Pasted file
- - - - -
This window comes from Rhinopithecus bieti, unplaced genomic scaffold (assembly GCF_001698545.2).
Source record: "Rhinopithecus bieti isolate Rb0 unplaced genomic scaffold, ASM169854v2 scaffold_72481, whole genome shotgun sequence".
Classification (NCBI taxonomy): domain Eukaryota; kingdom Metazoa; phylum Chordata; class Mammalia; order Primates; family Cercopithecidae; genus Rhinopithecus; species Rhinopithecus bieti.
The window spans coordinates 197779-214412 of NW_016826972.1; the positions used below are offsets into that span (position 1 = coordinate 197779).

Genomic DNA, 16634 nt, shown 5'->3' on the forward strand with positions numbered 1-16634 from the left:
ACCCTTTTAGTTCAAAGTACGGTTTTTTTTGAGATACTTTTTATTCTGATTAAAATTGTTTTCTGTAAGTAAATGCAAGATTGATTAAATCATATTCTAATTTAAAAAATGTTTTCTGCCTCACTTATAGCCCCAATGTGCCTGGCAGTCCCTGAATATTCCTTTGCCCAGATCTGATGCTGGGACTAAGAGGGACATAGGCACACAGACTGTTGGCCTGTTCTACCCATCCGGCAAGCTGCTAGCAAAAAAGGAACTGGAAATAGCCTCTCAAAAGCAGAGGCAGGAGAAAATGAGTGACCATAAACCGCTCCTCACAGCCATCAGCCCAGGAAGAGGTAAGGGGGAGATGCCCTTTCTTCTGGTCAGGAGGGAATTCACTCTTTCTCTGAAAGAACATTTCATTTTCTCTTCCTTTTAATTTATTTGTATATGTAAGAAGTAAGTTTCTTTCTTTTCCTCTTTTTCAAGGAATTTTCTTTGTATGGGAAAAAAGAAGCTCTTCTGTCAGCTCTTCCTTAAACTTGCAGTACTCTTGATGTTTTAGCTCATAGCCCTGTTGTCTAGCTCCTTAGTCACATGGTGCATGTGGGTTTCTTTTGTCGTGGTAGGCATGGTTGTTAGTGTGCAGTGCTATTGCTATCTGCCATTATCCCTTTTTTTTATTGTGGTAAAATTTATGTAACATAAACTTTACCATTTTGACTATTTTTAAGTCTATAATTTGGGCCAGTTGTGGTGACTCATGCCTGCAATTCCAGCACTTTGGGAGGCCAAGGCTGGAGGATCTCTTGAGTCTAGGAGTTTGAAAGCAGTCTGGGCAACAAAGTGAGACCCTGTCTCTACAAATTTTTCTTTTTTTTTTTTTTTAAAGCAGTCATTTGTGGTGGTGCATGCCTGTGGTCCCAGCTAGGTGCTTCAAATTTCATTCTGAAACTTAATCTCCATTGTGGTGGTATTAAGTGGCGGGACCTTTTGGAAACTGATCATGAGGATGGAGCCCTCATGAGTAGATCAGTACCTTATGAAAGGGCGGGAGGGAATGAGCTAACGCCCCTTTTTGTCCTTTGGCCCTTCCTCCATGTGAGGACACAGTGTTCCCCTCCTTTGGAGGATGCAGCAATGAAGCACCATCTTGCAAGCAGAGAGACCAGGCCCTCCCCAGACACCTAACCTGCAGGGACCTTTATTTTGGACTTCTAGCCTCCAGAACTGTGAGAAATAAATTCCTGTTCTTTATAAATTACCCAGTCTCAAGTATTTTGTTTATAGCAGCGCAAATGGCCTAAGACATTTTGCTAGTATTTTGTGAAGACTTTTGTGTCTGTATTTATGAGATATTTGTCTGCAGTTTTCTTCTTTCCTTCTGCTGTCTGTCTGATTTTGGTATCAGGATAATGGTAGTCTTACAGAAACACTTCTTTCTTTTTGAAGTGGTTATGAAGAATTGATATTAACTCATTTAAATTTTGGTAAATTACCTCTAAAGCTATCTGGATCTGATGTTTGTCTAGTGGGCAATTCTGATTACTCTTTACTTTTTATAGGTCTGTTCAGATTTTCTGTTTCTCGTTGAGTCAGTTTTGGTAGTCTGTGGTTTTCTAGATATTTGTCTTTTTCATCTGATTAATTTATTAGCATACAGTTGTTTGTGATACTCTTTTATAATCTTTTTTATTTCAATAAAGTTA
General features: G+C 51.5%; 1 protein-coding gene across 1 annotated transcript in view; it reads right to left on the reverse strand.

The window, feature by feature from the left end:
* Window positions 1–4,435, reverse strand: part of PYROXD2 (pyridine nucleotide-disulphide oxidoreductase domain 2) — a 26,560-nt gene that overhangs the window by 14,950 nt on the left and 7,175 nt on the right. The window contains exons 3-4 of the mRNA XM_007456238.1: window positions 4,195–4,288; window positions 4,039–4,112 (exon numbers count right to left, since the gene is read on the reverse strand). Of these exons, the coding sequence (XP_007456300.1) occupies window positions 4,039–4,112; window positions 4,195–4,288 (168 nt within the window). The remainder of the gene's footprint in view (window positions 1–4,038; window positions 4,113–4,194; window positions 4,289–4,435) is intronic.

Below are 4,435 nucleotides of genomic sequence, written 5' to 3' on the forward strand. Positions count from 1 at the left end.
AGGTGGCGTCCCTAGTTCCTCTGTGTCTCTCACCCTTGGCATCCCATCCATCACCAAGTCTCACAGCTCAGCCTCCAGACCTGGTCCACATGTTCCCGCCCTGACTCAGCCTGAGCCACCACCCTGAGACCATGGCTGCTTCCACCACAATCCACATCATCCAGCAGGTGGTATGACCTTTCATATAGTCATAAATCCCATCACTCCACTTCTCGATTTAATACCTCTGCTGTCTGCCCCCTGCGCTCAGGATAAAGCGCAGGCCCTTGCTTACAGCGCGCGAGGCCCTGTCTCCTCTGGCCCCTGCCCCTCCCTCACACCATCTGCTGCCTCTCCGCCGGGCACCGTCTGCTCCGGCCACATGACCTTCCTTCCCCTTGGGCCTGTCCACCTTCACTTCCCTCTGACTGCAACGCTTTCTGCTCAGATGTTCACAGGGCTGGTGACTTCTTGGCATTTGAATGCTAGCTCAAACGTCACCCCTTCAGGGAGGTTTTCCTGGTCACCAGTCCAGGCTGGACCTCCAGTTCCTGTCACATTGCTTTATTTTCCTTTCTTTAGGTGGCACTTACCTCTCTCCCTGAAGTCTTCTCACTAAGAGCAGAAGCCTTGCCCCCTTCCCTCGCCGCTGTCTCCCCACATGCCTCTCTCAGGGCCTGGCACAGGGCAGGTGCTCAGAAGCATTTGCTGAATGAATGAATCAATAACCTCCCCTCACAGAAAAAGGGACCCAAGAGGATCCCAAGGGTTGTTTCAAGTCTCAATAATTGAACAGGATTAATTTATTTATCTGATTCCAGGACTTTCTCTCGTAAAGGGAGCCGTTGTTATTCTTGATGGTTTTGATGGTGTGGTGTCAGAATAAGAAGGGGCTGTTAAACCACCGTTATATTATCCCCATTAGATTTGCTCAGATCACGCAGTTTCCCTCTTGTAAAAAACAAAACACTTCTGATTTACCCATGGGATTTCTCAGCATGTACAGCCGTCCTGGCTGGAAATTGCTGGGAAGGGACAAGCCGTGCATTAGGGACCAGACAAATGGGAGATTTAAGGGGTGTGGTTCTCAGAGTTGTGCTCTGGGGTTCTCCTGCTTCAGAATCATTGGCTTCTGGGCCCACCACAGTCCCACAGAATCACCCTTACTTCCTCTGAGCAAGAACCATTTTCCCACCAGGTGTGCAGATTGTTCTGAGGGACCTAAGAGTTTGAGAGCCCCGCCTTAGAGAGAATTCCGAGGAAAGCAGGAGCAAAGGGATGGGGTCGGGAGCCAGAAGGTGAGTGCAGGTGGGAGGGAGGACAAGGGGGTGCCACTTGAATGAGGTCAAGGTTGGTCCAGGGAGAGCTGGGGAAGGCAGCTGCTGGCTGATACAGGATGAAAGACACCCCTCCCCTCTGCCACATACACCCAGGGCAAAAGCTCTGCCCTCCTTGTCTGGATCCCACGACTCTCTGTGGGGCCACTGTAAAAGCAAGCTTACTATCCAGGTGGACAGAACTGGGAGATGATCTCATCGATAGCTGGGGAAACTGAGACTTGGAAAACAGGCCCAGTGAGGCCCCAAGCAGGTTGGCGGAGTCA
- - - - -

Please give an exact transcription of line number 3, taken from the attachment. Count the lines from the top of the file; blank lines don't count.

Classification (NCBI taxonomy): domain Eukaryota; kingdom Metazoa; phylum Chordata; class Mammalia; order Primates; family Cercopithecidae; genus Rhinopithecus; species Rhinopithecus bieti.